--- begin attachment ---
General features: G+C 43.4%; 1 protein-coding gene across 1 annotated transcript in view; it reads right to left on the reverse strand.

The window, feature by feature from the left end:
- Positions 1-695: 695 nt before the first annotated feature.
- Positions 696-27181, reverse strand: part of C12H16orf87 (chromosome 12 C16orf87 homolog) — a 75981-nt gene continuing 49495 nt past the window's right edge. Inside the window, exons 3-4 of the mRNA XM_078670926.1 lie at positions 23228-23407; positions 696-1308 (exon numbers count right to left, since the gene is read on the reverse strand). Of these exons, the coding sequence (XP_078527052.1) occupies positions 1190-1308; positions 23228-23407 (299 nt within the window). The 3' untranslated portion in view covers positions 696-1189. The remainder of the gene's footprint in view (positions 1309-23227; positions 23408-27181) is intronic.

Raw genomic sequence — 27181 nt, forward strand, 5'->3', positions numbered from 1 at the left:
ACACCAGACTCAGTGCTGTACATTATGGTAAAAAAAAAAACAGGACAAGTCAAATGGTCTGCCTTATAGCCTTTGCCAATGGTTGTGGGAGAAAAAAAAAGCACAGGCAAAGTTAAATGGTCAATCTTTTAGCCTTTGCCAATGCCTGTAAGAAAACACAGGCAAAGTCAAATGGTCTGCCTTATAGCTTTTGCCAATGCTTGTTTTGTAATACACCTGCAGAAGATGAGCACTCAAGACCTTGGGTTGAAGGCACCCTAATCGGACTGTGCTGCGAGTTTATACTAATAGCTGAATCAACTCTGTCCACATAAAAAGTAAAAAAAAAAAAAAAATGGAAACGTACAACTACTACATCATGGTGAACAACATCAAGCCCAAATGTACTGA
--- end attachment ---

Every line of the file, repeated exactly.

General features: G+C 43.4%; 1 protein-coding gene across 1 annotated transcript in view; it reads right to left on the reverse strand.

The window, feature by feature from the left end:
- Positions 1-695: 695 nt before the first annotated feature.
- Positions 696-27181, reverse strand: part of C12H16orf87 (chromosome 12 C16orf87 homolog) — a 75981-nt gene continuing 49495 nt past the window's right edge. Inside the window, exons 3-4 of the mRNA XM_078670926.1 lie at positions 23228-23407; positions 696-1308 (exon numbers count right to left, since the gene is read on the reverse strand). Of these exons, the coding sequence (XP_078527052.1) occupies positions 1190-1308; positions 23228-23407 (299 nt within the window). The 3' untranslated portion in view covers positions 696-1189. The remainder of the gene's footprint in view (positions 1309-23227; positions 23408-27181) is intronic.

Raw genomic sequence — 27181 nt, forward strand, 5'->3', positions numbered from 1 at the left:
ACACCAGACTCAGTGCTGTACATTATGGTAAAAAAAAAAACAGGACAAGTCAAATGGTCTGCCTTATAGCCTTTGCCAATGGTTGTGGGAGAAAAAAAAAGCACAGGCAAAGTTAAATGGTCAATCTTTTAGCCTTTGCCAATGCCTGTAAGAAAACACAGGCAAAGTCAAATGGTCTGCCTTATAGCTTTTGCCAATGCTTGTTTTGTAATACACCTGCAGAAGATGAGCACTCAAGACCTTGGGTTGAAGGCACCCTAATCGGACTGTGCTGCGAGTTTATACTAATAGCTGAATCAACTCTGTCCACATAAAAAGTAAAAAAAAAAAAAAAATGGAAACGTACAACTACTACATCATGGTGAACAACATCAAGCCCAAATGTACTGA